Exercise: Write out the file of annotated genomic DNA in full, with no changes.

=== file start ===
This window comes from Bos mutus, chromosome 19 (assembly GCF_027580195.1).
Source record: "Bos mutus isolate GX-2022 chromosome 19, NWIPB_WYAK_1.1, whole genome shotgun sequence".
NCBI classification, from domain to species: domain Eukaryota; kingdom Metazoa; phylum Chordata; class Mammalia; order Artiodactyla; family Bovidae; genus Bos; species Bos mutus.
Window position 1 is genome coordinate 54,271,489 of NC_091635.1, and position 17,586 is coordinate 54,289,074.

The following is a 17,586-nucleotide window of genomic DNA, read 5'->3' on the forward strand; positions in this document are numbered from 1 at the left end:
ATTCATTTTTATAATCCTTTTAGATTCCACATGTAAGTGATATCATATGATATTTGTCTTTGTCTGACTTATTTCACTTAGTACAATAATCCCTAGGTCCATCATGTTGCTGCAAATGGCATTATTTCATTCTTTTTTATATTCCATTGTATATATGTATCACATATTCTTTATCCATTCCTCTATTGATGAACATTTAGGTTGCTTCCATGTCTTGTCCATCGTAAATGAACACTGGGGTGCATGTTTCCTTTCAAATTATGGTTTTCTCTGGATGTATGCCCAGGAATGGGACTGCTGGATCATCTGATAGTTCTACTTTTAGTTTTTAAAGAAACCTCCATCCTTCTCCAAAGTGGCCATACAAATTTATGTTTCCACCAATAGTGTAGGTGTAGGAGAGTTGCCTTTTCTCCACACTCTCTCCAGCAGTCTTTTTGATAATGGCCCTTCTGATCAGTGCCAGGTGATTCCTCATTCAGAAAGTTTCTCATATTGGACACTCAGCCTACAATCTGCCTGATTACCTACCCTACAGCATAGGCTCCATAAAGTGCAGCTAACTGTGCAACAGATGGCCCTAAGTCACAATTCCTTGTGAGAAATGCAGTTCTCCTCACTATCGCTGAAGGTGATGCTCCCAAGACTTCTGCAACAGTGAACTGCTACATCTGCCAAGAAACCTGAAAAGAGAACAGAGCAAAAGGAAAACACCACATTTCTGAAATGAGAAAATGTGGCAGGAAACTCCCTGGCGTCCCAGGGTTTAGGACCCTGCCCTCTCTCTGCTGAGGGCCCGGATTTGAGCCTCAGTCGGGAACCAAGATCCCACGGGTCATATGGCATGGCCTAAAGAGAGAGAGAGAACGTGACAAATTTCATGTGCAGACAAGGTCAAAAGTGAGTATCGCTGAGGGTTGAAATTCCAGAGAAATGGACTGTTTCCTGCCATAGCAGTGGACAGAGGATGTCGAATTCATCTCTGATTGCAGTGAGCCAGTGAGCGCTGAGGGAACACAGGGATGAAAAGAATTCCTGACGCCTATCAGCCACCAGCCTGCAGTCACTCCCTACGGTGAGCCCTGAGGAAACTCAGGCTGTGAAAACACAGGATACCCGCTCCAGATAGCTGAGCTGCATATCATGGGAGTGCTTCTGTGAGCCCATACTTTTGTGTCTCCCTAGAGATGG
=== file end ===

This window comes from Bos mutus, chromosome 19 (assembly GCF_027580195.1).
Source record: "Bos mutus isolate GX-2022 chromosome 19, NWIPB_WYAK_1.1, whole genome shotgun sequence".
NCBI classification, from domain to species: domain Eukaryota; kingdom Metazoa; phylum Chordata; class Mammalia; order Artiodactyla; family Bovidae; genus Bos; species Bos mutus.
Window position 1 is genome coordinate 54,271,489 of NC_091635.1, and position 17,586 is coordinate 54,289,074.

The following is a 17,586-nucleotide window of genomic DNA, read 5'->3' on the forward strand; positions in this document are numbered from 1 at the left end:
ATTCATTTTTATAATCCTTTTAGATTCCACATGTAAGTGATATCATATGATATTTGTCTTTGTCTGACTTATTTCACTTAGTACAATAATCCCTAGGTCCATCATGTTGCTGCAAATGGCATTATTTCATTCTTTTTTATATTCCATTGTATATATGTATCACATATTCTTTATCCATTCCTCTATTGATGAACATTTAGGTTGCTTCCATGTCTTGTCCATCGTAAATGAACACTGGGGTGCATGTTTCCTTTCAAATTATGGTTTTCTCTGGATGTATGCCCAGGAATGGGACTGCTGGATCATCTGATAGTTCTACTTTTAGTTTTTAAAGAAACCTCCATCCTTCTCCAAAGTGGCCATACAAATTTATGTTTCCACCAATAGTGTAGGTGTAGGAGAGTTGCCTTTTCTCCACACTCTCTCCAGCAGTCTTTTTGATAATGGCCCTTCTGATCAGTGCCAGGTGATTCCTCATTCAGAAAGTTTCTCATATTGGACACTCAGCCTACAATCTGCCTGATTACCTACCCTACAGCATAGGCTCCATAAAGTGCAGCTAACTGTGCAACAGATGGCCCTAAGTCACAATTCCTTGTGAGAAATGCAGTTCTCCTCACTATCGCTGAAGGTGATGCTCCCAAGACTTCTGCAACAGTGAACTGCTACATCTGCCAAGAAACCTGAAAAGAGAACAGAGCAAAAGGAAAACACCACATTTCTGAAATGAGAAAATGTGGCAGGAAACTCCCTGGCGTCCCAGGGTTTAGGACCCTGCCCTCTCTCTGCTGAGGGCCCGGATTTGAGCCTCAGTCGGGAACCAAGATCCCACGGGTCATATGGCATGGCCTAAAGAGAGAGAGAGAACGTGACAAATTTCATGTGCAGACAAGGTCAAAAGTGAGTATCGCTGAGGGTTGAAATTCCAGAGAAATGGACTGTTTCCTGCCATAGCAGTGGACAGAGGATGTCGAATTCATCTCTGATTGCAGTGAGCCAGTGAGCGCTGAGGGAACACAGGGATGAAAAGAATTCCTGACGCCTATCAGCCACCAGCCTGCAGTCACTCCCTACGGTGAGCCCTGAGGAAACTCAGGCTGTGAAAACACAGGATACCCGCTCCAGATAGCTGAGCTGCATATCATGGGAGTGCTTCTGTGAGCCCATACTTTTGTGTCTCCCTAGAGATGG